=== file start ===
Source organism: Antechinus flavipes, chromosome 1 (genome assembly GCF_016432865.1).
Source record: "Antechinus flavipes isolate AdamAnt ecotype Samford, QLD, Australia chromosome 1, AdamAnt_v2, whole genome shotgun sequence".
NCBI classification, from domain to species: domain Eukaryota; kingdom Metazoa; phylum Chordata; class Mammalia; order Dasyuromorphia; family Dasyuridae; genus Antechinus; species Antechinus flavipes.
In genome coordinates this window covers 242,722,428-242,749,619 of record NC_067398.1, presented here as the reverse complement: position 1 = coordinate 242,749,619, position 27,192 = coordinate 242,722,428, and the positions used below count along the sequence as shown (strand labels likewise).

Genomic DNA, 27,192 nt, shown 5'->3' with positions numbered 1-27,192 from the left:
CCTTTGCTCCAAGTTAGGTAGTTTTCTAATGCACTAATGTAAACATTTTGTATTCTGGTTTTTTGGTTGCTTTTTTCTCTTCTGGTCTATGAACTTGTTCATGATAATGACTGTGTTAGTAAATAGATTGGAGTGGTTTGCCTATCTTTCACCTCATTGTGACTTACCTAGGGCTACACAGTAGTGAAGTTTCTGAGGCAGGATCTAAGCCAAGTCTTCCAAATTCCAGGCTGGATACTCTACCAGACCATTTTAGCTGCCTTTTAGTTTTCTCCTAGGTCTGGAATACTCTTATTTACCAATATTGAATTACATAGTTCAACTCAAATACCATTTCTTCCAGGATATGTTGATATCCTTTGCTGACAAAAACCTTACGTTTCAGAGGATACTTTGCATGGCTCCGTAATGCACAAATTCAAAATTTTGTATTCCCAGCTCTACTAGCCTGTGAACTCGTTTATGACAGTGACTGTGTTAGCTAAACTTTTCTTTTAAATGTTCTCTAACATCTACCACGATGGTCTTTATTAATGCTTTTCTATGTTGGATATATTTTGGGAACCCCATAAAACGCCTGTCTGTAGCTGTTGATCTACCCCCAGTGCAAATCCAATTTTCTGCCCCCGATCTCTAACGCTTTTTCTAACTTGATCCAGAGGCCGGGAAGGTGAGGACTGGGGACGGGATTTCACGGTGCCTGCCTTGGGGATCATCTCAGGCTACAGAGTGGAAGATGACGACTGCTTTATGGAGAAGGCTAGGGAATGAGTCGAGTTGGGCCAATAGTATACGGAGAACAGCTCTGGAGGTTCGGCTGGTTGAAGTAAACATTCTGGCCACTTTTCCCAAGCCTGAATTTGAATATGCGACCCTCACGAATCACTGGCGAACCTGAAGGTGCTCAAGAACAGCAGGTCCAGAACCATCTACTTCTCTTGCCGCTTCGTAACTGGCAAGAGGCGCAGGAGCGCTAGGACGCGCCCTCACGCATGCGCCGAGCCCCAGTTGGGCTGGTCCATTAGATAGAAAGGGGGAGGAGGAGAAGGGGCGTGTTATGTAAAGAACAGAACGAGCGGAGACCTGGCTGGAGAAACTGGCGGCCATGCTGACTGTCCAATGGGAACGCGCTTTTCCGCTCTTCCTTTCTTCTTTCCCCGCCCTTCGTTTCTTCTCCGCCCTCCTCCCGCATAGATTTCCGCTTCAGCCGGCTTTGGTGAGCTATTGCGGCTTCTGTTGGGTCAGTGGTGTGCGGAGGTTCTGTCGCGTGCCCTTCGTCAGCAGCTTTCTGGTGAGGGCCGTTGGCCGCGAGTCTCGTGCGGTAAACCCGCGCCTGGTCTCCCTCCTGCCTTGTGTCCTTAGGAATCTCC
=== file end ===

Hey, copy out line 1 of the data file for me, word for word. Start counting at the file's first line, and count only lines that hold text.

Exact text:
Source organism: Antechinus flavipes, chromosome 1 (genome assembly GCF_016432865.1).